Friday, December 30, 2005

Lackluster Year On Wall Street

While it truly was a bad year to be a worker, even investors didn't make out so well in this year's edition of the Bush economy. From Jerry Knight at the Washington Post:

The closing bell clunked today as the stock market ended one of its most lackadaisical and lackluster years ever.

The Nasdaq Stock Market composite index gained just 1.4 percent over the past 12 months -- the smallest annual move since that index was invented.

The Dow Jones industrial average was down 0.6 percent for the year, setting another record for going nowhere.

The Standard & Poor's 500 stock index recorded a 3 percent gain, which means the average stock did better than either the blue-chip Dow or the tech-heavy Nasdaq. Still 3 percent--4.5 counting dividends paid by the S&P stocks--was a paltry payoff considering investors could earn more than 4 percent on certificates of deposit or government bonds.


Thumbing their noses at Wall Street strategists who encouraged their clients to buy stocks by predicting a "Santa Claus" rally, the traders who rule the market used the last week of the year to cash in what few profits they were able to make. In the process they drove down the market some more, leaving anyone still holding stocks with little to show for the year.

What went wrong? The weather was the worst thing. By slashing oil production in the Gulf of Mexico and trashing the economies of coastal states, hurricanes delivered a painful blow to the economy. As oil prices hit records, consumers began pulling in their horns and honking in derision at gas-guzzling sport utility vehicles. Detroit had a disastrous year: forced to bribe drivers to buy domestic vehicles, it still saw sales erode.

The Iraq war drained billions out of government coffers producing record budget deficits at the same time soaring oil imports gave the U.S. its worst trade deficit ever.

And the Federal Reserve's relentless increase in interest rates--which almost everyone agreed was necessary -- finally began to pinch.

Interest rates ultimately killed any hope of a year-end rally when a train wreck that Wall Street had seen coming for months finally occurred.

As the Fed boosted short-term rates over the past year, longer term interest rates, which are set by the bond market, refused to follow along. So many investors around the world are eager to buy U.S. bonds that the government could borrow all the money it needs without raising rates.

Usually rates on 10 year bonds are about 1 percentage point higher than rates on 2-year bonds. But the gap narrowed to a tiny fraction of a point and finally disappeared this week. On and off during the week, 2-year bonds were actually paying higher rates than 10 year ones.

Economists call that phenonomon an "inverted yield curve." They note that the last four times it has happened, the U.S. has gone into a recession. Wall Street insists this time will be different and maybe it will. But the threat of a recession ahead prompted many investors to cash in their stock profit gains this week, ending the year on Wall Street with a clunk.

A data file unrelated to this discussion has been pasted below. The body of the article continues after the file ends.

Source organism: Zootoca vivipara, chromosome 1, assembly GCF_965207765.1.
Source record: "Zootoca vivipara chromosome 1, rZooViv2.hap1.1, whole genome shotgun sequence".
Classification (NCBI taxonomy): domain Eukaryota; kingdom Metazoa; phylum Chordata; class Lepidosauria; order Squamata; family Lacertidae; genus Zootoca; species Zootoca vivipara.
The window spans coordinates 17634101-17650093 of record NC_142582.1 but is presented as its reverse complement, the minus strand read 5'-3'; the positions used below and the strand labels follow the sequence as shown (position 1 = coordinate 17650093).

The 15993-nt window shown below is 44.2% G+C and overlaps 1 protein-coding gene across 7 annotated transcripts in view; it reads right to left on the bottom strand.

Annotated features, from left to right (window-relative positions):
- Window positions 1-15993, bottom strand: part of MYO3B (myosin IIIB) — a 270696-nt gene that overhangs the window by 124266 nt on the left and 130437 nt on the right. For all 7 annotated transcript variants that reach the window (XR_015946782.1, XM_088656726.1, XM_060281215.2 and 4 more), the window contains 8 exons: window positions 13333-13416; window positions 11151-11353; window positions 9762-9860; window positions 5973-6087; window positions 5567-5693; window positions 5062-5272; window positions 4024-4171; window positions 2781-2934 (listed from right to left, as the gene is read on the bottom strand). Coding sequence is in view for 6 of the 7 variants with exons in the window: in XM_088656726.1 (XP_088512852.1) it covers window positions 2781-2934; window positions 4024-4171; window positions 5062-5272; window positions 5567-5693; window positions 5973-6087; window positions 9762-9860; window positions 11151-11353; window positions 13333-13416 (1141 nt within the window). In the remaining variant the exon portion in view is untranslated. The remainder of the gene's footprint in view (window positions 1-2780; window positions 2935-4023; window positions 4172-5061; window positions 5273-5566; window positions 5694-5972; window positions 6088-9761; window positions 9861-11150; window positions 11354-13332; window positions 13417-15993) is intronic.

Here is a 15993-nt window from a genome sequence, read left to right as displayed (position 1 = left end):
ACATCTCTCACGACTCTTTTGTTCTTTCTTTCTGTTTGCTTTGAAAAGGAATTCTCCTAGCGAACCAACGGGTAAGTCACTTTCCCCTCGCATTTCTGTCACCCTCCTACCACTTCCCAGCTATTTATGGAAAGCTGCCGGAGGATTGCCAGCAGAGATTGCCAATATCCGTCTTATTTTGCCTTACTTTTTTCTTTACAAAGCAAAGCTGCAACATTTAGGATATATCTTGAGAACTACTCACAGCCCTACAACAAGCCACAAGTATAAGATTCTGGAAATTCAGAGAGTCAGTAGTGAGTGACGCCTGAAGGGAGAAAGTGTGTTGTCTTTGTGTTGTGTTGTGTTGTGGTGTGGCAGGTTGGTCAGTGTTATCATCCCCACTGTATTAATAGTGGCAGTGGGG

Funny, wasn't Bush bragging just a couple of weeks ago about what a great economy he had created?

Doesn't seem like Wall Street made out so well.

And we know the working class and middle class got screwed by stagnant wages, inflation, and soaring health care/education/retirement costs.

So why do reporters keep repeating the meme that the Bush economy is rolling on all cylinders?

Just tonight on the PBS show Washington Week, Washington Post columnist David Broder noted that Bush's strength right now is the economy and what he needs to do is convince more people how fine a job he is doing creating jobs, creating growth, etc.

And yet, outside of the GDP numbers from the third quarter, most economic statistics point to a pretty lackluster economic recovery that seems to be quickly losing steam. Some economists have already started talking about the inevitable slowdown coming in 2006 and when the yield curve inverted earlier in the week in the bond market, even the talking heads on CNBC started
asking if we were heading for a recession.

So where's the strong economy? How is this economy a political strength for the preznit?

It seems to me that morons like David Broder simply take the talking points they're handed by Karl Rove, Dan Bartlett and Ken Mehlman and repeat them like they're gospel truth ("Rove says the economy's strong? Well, then it must be strong...")

It's odd that the newscasters rarely notice the economic contrast between GW and his predecessor. Even I notice, and I know very little about money or economy.
It seems so long ago and I guess I was too worried about the international disgrace BC caused by getting a blowjob in the Oval Office and then lying about it under oath, but now that you've jogged my memory, I do seem to remember a time when wages outpaced inflation and I had more money left over at the end of the month, not less.

Alas, BC was such an immoral figure that I think we're better off now...

Seriously, my stepmother and all four of her middle-aged kids think Clinton was a bad president because of the blowjob scandal (despite the fact they made more money and were better off during the 90's) while they think George W. is the second coming of Lincoln because he's a man of Christ and kept us safe after 9/11.

And these are people with advanced college degrees. Granted, they attended Catholic colleges, but still...

Why is it that so many of us (myself included) won't let "facts" contradict our own biases and cemented viewpoint of the world?
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